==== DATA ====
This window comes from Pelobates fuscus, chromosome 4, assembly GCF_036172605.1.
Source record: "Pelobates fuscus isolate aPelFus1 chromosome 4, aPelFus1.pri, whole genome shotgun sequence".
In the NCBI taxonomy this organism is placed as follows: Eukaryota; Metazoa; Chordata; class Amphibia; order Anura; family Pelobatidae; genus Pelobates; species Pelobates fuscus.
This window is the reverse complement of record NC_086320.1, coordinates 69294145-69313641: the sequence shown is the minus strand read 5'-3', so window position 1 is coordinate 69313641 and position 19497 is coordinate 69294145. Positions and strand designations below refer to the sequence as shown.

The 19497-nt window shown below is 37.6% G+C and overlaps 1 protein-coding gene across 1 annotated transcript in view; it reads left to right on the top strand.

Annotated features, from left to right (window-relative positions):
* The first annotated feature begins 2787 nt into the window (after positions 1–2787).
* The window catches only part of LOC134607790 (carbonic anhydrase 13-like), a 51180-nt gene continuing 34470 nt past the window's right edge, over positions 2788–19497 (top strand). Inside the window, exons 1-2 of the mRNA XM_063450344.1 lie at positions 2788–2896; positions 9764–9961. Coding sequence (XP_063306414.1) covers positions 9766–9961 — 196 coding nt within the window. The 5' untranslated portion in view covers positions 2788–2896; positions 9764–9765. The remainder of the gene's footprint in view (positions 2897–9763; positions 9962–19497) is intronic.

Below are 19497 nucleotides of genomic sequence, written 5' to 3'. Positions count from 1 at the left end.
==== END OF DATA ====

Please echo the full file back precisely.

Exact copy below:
This window comes from Pelobates fuscus, chromosome 4, assembly GCF_036172605.1.
Source record: "Pelobates fuscus isolate aPelFus1 chromosome 4, aPelFus1.pri, whole genome shotgun sequence".
In the NCBI taxonomy this organism is placed as follows: Eukaryota; Metazoa; Chordata; class Amphibia; order Anura; family Pelobatidae; genus Pelobates; species Pelobates fuscus.
This window is the reverse complement of record NC_086320.1, coordinates 69294145-69313641: the sequence shown is the minus strand read 5'-3', so window position 1 is coordinate 69313641 and position 19497 is coordinate 69294145. Positions and strand designations below refer to the sequence as shown.

The 19497-nt window shown below is 37.6% G+C and overlaps 1 protein-coding gene across 1 annotated transcript in view; it reads left to right on the top strand.

Annotated features, from left to right (window-relative positions):
* The first annotated feature begins 2787 nt into the window (after positions 1–2787).
* The window catches only part of LOC134607790 (carbonic anhydrase 13-like), a 51180-nt gene continuing 34470 nt past the window's right edge, over positions 2788–19497 (top strand). Inside the window, exons 1-2 of the mRNA XM_063450344.1 lie at positions 2788–2896; positions 9764–9961. Coding sequence (XP_063306414.1) covers positions 9766–9961 — 196 coding nt within the window. The 5' untranslated portion in view covers positions 2788–2896; positions 9764–9765. The remainder of the gene's footprint in view (positions 2897–9763; positions 9962–19497) is intronic.

Below are 19497 nucleotides of genomic sequence, written 5' to 3'. Positions count from 1 at the left end.